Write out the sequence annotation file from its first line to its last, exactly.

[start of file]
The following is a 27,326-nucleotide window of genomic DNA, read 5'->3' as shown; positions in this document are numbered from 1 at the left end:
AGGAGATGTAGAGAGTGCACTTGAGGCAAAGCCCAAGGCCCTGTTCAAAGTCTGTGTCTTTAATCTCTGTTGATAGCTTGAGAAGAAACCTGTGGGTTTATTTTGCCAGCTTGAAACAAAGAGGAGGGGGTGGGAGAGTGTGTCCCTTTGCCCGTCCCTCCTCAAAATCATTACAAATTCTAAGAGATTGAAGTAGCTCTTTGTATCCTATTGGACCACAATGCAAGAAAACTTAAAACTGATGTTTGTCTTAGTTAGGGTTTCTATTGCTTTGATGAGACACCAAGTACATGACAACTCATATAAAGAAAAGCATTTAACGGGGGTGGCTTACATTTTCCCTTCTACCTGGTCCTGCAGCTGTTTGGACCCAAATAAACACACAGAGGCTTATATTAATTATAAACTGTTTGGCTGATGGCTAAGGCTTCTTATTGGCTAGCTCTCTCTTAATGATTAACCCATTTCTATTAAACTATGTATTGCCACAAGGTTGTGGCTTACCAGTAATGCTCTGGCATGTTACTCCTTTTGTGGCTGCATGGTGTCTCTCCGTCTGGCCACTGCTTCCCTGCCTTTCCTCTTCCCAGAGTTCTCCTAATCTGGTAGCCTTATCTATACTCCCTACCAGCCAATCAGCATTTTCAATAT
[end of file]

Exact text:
The following is a 27,326-nucleotide window of genomic DNA, read 5'->3' as shown; positions in this document are numbered from 1 at the left end:
AGGAGATGTAGAGAGTGCACTTGAGGCAAAGCCCAAGGCCCTGTTCAAAGTCTGTGTCTTTAATCTCTGTTGATAGCTTGAGAAGAAACCTGTGGGTTTATTTTGCCAGCTTGAAACAAAGAGGAGGGGGTGGGAGAGTGTGTCCCTTTGCCCGTCCCTCCTCAAAATCATTACAAATTCTAAGAGATTGAAGTAGCTCTTTGTATCCTATTGGACCACAATGCAAGAAAACTTAAAACTGATGTTTGTCTTAGTTAGGGTTTCTATTGCTTTGATGAGACACCAAGTACATGACAACTCATATAAAGAAAAGCATTTAACGGGGGTGGCTTACATTTTCCCTTCTACCTGGTCCTGCAGCTGTTTGGACCCAAATAAACACACAGAGGCTTATATTAATTATAAACTGTTTGGCTGATGGCTAAGGCTTCTTATTGGCTAGCTCTCTCTTAATGATTAACCCATTTCTATTAAACTATGTATTGCCACAAGGTTGTGGCTTACCAGTAATGCTCTGGCATGTTACTCCTTTTGTGGCTGCATGGTGTCTCTCCGTCTGGCCACTGCTTCCCTGCCTTTCCTCTTCCCAGAGTTCTCCTAATCTGGTAGCCTTATCTATACTCCCTACCAGCCAATCAGCATTTTCAATAT